I am speaking at the Con Edison Science, Technology, Energy, Environment, and Math (STEEM) Distinguished Lecturer series on “Food Politics 2020: Food Industry Influence on Nutrition Research and Practice.” It’s from 12:15-1:30 pm at the Science Building, C-201. Details are here.
The food movement: new books
The digital age may be upon us but I see no sign that books are disappearing. They flood in, and a great many of them are worth reading and adding to my office library. Here are a few recent ones on various aspects of the food movement.
Michelle Obama, American Grown: The Story of the White House Kitchen Garden and Gardens Across America, Crown, 2012.
Sometimes a garden is just a garden, but this one is a movement on its own. As the First Lady explains:
I wanted this garden to be more than just a plot of land growing vegetables on the White House lawn. I wanted it to be the starting point for something bigger…I was alarmed by reports of skyrocketing childhood obesity rates and the dire consequences for our children’s health. And I hoped the garden would help begin a conversation about this issue—a conversation about the food we eat, the lives we lead, and how all of that affects our children.
Sally Fairfax, et al., California Cuisine and Just Food. MIT Press, 2012.
I wrote the foreword to this account of the development of the San Francisco Bay Area food movement, starting with:
California Cuisine and Just Food takes a deep and comprehensive look at past and present efforts to bring tastier, healthier, locally grown, and ethically produced food to San Francisco Bay Area eaters, poor as well as rich. The story is inspiring. The authors of this collectively written account, cautious academics as they must be, describe the development of the Bay Area food scene as a “district” rather than as a social movement. But I have no such compunctions. It looks like a social movement to me. This book is about how the Bay Area food movement evolved to what it is today: a vibrant community of highly diverse groups working on highly diverse ways to produce better quality food and promote a more just, healthful, and sustainable food system—for everyone along the entire system of what it takes to produce, transport, sell, prepare, serve, and consume food.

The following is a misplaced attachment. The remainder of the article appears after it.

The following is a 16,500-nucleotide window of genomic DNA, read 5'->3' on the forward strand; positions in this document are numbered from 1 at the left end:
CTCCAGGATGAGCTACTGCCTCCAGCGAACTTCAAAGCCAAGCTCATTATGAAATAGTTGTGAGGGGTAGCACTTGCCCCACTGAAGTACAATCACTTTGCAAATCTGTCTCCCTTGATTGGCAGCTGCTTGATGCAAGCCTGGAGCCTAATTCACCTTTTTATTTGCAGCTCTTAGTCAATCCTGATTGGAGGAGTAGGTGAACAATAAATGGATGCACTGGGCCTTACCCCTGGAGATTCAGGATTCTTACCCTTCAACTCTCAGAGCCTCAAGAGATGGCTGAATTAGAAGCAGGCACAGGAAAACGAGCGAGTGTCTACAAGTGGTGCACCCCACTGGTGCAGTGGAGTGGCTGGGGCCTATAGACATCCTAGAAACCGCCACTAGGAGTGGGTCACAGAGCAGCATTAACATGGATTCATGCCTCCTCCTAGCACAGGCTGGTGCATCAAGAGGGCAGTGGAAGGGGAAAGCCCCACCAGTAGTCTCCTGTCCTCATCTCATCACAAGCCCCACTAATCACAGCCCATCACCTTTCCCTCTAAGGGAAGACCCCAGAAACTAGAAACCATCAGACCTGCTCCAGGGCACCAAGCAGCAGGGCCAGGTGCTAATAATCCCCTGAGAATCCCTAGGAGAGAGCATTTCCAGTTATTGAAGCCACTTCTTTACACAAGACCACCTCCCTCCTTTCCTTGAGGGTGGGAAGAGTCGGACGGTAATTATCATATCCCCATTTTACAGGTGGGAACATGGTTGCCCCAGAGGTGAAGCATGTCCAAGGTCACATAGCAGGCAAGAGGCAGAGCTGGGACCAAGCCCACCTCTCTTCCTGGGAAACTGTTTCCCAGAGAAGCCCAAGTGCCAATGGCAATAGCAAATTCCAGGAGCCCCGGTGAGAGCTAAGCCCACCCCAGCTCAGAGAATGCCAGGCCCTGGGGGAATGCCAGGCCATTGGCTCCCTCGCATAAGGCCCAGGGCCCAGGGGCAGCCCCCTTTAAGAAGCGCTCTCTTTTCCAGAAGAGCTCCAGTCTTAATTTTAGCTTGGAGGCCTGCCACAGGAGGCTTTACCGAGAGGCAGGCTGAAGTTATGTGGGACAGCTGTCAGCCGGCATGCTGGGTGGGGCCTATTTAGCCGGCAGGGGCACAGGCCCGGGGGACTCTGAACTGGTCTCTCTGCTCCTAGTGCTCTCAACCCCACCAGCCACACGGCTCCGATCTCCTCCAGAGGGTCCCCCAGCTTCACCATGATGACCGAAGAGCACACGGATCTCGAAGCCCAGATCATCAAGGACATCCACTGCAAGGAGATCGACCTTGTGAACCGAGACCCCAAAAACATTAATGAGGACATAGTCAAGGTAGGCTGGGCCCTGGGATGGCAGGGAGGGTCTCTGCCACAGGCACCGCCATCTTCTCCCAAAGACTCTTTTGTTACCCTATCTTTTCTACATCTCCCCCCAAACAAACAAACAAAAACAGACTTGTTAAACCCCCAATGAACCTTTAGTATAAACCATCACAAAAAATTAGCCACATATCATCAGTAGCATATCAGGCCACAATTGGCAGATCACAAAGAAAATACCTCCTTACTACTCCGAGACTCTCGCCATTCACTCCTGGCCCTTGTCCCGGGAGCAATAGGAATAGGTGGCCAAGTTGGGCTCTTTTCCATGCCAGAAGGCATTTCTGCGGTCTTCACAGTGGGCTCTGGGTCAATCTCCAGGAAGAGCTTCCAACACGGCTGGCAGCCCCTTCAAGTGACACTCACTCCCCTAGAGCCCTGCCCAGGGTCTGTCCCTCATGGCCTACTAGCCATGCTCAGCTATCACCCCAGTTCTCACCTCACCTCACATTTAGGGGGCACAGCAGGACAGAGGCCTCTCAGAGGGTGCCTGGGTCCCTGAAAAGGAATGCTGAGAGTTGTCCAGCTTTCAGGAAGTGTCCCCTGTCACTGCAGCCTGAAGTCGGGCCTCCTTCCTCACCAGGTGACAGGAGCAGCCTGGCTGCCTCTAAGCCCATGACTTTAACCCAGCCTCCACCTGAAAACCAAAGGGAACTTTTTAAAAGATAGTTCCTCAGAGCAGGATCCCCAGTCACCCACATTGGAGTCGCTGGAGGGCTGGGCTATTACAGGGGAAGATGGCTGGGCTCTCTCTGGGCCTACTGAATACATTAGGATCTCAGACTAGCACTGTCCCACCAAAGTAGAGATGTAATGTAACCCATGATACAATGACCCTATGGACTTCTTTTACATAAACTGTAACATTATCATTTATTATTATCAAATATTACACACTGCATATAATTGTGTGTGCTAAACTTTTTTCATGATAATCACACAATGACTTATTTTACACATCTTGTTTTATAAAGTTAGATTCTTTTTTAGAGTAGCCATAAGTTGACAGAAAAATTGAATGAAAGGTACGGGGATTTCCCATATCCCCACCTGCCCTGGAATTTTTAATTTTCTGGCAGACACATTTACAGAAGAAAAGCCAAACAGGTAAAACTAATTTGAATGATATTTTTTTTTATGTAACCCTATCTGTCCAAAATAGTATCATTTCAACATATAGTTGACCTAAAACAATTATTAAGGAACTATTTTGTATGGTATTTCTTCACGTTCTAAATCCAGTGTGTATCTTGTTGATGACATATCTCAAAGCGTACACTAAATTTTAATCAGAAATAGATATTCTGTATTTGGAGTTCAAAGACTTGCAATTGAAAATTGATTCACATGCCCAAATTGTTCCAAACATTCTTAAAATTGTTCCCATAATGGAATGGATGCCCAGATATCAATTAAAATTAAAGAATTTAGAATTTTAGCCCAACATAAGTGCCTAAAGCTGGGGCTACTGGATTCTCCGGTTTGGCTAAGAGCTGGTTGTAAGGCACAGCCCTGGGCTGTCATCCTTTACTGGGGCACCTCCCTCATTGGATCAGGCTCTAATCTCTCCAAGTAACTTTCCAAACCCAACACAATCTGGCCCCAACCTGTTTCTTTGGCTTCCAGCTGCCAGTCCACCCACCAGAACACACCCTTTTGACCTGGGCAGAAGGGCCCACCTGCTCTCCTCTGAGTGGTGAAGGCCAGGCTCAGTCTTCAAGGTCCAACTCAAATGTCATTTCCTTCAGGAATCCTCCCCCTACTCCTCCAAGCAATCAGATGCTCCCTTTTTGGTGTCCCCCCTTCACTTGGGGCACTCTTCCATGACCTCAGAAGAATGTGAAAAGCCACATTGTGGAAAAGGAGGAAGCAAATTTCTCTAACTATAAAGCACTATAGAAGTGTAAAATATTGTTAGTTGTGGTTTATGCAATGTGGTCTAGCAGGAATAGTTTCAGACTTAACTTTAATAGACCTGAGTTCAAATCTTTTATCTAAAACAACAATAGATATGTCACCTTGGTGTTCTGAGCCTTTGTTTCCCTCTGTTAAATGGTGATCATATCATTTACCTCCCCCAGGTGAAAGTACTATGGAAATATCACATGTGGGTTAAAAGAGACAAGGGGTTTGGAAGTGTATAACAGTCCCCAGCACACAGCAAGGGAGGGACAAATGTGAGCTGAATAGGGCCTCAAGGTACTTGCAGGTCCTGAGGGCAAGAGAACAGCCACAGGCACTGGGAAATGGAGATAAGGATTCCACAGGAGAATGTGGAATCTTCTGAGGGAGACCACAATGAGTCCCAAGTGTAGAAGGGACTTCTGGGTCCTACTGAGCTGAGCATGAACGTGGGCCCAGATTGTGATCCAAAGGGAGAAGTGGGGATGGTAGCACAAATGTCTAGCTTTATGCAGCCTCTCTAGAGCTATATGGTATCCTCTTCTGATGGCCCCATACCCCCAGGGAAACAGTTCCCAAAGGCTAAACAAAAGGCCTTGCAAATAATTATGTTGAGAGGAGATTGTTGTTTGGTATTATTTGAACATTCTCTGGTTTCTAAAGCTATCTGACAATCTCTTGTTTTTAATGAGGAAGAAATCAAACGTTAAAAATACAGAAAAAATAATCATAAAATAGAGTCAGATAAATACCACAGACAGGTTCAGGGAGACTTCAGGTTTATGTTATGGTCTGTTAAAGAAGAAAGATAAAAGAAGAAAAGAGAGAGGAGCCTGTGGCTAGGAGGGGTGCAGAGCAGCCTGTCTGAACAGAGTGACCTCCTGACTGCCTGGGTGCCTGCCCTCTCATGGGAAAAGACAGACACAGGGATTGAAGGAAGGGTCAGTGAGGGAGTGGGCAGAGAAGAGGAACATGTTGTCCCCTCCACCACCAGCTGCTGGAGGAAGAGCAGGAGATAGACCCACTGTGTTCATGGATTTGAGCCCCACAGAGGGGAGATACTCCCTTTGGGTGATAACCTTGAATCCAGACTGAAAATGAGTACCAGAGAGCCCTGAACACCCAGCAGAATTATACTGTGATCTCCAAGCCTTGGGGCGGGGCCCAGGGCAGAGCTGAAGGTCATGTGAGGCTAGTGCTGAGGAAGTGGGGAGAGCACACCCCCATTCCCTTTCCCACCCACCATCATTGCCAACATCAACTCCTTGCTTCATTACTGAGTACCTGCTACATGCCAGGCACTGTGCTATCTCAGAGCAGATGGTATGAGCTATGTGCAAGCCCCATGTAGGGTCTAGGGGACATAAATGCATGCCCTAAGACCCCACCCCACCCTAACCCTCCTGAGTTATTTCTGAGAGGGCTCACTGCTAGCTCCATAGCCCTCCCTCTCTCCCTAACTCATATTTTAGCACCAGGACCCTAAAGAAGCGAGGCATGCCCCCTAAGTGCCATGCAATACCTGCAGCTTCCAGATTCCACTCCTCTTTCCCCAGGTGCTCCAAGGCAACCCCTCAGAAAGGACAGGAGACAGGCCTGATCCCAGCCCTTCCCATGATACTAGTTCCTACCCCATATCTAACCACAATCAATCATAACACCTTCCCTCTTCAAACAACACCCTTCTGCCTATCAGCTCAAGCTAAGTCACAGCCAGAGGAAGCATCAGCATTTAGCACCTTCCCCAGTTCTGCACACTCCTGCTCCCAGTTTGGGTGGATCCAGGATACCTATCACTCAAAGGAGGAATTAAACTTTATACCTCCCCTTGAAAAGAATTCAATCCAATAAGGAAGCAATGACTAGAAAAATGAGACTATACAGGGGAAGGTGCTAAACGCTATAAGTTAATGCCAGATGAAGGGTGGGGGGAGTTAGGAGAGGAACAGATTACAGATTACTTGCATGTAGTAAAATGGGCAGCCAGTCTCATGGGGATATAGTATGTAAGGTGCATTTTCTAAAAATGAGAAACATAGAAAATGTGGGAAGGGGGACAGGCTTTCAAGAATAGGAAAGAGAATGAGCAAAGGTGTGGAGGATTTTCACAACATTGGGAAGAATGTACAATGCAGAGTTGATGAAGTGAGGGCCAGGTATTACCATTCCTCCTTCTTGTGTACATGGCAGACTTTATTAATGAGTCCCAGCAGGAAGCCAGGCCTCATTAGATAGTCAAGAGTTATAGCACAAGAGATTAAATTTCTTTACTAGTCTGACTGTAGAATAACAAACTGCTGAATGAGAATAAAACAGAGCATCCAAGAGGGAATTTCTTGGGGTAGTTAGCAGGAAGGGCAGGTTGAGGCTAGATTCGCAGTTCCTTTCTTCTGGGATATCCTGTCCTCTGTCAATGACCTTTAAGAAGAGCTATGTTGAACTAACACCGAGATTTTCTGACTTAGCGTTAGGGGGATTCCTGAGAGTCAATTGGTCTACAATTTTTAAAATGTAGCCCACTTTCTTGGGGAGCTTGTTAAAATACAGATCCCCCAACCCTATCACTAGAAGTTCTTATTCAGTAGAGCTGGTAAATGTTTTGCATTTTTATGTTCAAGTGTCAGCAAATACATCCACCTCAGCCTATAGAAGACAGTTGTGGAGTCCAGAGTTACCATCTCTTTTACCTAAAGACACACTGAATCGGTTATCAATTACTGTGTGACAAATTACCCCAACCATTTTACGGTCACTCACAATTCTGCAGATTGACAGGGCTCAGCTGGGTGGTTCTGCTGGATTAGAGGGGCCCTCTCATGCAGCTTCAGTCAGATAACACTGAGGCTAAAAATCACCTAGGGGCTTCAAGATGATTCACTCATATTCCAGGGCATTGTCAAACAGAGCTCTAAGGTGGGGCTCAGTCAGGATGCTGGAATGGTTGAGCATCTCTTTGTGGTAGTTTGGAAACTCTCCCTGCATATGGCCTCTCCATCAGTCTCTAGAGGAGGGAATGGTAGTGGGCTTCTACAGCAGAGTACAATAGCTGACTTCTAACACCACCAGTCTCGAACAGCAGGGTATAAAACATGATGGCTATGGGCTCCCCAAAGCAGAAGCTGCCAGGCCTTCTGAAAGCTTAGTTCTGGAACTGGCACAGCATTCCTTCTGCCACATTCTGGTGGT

Katherine Gustafson, Change Comes to Dinner: How Vertical Farmers, Urban Growers, and Other Innovators are Revolutionizing How America Eats, St. Martins, 2012.
I blurbed this one:
In her wildly successful cross-country search for alternatives to our industrialized food system, Katherine Gustafson comes up with a terrific new word: “hoperaking,” the gathering of inspiration (and the opposite of muckraking). The people whose work she describes here should inspire anyone to get busy and start planting.
Robin Shulman, Eat the City: A Tale of the Fishers, Foragers, Butchers, Farmers, Poultry Minders, Sugar Refiners, Cane Cutters, Bee Keepers, Wine Makers, and Brewers Who Built New York, Crown Publishers, 2012.
Eat the City is about the men and women who came to New York City–now and in the past–and planted gardens, harvested honey, made cheese, and brewed beer and made New York what it is today. Robin Shulman uses their stories to bring this rich history to life and to reflect on the forces that brought immigrants and their food traditions to this city. Not all of these stories have happy endings, but they inform, move, and inspire.